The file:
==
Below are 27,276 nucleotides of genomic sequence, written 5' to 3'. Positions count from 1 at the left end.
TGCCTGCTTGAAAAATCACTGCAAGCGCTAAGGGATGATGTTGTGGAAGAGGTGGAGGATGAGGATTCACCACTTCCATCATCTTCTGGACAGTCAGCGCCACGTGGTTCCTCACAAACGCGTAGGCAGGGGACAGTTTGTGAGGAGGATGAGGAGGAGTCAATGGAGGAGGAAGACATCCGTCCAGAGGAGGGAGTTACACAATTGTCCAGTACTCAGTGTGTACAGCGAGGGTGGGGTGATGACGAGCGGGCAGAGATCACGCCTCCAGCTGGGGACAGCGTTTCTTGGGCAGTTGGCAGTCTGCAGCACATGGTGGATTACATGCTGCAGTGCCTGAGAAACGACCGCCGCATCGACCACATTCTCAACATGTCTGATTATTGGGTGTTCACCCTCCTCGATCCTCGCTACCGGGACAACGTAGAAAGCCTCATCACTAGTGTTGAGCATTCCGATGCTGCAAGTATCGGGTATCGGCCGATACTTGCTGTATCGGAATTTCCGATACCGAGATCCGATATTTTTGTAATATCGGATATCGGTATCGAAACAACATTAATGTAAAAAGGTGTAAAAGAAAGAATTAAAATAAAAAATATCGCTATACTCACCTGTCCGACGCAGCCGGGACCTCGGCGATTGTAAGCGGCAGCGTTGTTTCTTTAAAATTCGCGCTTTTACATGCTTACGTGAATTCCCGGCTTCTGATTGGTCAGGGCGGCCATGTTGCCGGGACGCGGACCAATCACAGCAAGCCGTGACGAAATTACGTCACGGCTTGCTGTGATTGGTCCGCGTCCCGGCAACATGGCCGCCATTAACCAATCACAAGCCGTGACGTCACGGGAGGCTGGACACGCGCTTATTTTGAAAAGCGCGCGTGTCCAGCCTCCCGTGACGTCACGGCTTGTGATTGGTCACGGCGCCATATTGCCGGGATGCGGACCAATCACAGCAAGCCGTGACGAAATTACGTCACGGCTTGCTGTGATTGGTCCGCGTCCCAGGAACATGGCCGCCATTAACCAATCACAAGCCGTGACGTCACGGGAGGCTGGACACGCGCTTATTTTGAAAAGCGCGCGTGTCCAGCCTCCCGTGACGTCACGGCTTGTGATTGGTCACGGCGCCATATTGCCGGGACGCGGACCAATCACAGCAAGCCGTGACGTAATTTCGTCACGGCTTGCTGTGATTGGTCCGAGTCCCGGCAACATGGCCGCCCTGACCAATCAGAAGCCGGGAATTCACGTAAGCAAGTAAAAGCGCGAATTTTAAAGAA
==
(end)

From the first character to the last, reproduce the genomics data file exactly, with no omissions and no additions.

Below are 27,276 nucleotides of genomic sequence, written 5' to 3'. Positions count from 1 at the left end.
TGCCTGCTTGAAAAATCACTGCAAGCGCTAAGGGATGATGTTGTGGAAGAGGTGGAGGATGAGGATTCACCACTTCCATCATCTTCTGGACAGTCAGCGCCACGTGGTTCCTCACAAACGCGTAGGCAGGGGACAGTTTGTGAGGAGGATGAGGAGGAGTCAATGGAGGAGGAAGACATCCGTCCAGAGGAGGGAGTTACACAATTGTCCAGTACTCAGTGTGTACAGCGAGGGTGGGGTGATGACGAGCGGGCAGAGATCACGCCTCCAGCTGGGGACAGCGTTTCTTGGGCAGTTGGCAGTCTGCAGCACATGGTGGATTACATGCTGCAGTGCCTGAGAAACGACCGCCGCATCGACCACATTCTCAACATGTCTGATTATTGGGTGTTCACCCTCCTCGATCCTCGCTACCGGGACAACGTAGAAAGCCTCATCACTAGTGTTGAGCATTCCGATGCTGCAAGTATCGGGTATCGGCCGATACTTGCTGTATCGGAATTTCCGATACCGAGATCCGATATTTTTGTAATATCGGATATCGGTATCGAAACAACATTAATGTAAAAAGGTGTAAAAGAAAGAATTAAAATAAAAAATATCGCTATACTCACCTGTCCGACGCAGCCGGGACCTCGGCGATTGTAAGCGGCAGCGTTGTTTCTTTAAAATTCGCGCTTTTACATGCTTACGTGAATTCCCGGCTTCTGATTGGTCAGGGCGGCCATGTTGCCGGGACGCGGACCAATCACAGCAAGCCGTGACGAAATTACGTCACGGCTTGCTGTGATTGGTCCGCGTCCCGGCAACATGGCCGCCATTAACCAATCACAAGCCGTGACGTCACGGGAGGCTGGACACGCGCTTATTTTGAAAAGCGCGCGTGTCCAGCCTCCCGTGACGTCACGGCTTGTGATTGGTCACGGCGCCATATTGCCGGGATGCGGACCAATCACAGCAAGCCGTGACGAAATTACGTCACGGCTTGCTGTGATTGGTCCGCGTCCCAGGAACATGGCCGCCATTAACCAATCACAAGCCGTGACGTCACGGGAGGCTGGACACGCGCTTATTTTGAAAAGCGCGCGTGTCCAGCCTCCCGTGACGTCACGGCTTGTGATTGGTCACGGCGCCATATTGCCGGGACGCGGACCAATCACAGCAAGCCGTGACGTAATTTCGTCACGGCTTGCTGTGATTGGTCCGAGTCCCGGCAACATGGCCGCCCTGACCAATCAGAAGCCGGGAATTCACGTAAGCAAGTAAAAGCGCGAATTTTAAAGAA